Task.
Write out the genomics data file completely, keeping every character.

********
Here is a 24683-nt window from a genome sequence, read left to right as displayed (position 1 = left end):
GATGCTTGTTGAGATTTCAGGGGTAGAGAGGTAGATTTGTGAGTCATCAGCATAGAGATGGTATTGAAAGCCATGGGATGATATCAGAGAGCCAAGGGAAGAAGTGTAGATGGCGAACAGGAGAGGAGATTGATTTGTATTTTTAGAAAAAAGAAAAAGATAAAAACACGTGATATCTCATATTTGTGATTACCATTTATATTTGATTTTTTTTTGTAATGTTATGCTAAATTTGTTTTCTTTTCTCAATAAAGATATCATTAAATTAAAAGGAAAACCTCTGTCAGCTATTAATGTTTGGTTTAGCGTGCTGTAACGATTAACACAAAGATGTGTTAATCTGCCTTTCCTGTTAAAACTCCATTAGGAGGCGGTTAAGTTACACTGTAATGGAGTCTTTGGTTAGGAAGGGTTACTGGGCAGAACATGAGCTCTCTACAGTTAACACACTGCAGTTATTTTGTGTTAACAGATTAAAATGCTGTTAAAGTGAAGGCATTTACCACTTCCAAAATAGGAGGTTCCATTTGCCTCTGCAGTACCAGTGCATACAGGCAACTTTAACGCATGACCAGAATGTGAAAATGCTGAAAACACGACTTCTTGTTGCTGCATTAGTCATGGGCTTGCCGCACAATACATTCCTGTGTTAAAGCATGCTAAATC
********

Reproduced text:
Here is a 24683-nt window from a genome sequence, read left to right as displayed (position 1 = left end):
GATGCTTGTTGAGATTTCAGGGGTAGAGAGGTAGATTTGTGAGTCATCAGCATAGAGATGGTATTGAAAGCCATGGGATGATATCAGAGAGCCAAGGGAAGAAGTGTAGATGGCGAACAGGAGAGGAGATTGATTTGTATTTTTAGAAAAAAGAAAAAGATAAAAACACGTGATATCTCATATTTGTGATTACCATTTATATTTGATTTTTTTTTGTAATGTTATGCTAAATTTGTTTTCTTTTCTCAATAAAGATATCATTAAATTAAAAGGAAAACCTCTGTCAGCTATTAATGTTTGGTTTAGCGTGCTGTAACGATTAACACAAAGATGTGTTAATCTGCCTTTCCTGTTAAAACTCCATTAGGAGGCGGTTAAGTTACACTGTAATGGAGTCTTTGGTTAGGAAGGGTTACTGGGCAGAACATGAGCTCTCTACAGTTAACACACTGCAGTTATTTTGTGTTAACAGATTAAAATGCTGTTAAAGTGAAGGCATTTACCACTTCCAAAATAGGAGGTTCCATTTGCCTCTGCAGTACCAGTGCATACAGGCAACTTTAACGCATGACCAGAATGTGAAAATGCTGAAAACACGACTTCTTGTTGCTGCATTAGTCATGGGCTTGCCGCACAATACATTCCTGTGTTAAAGCATGCTAAATC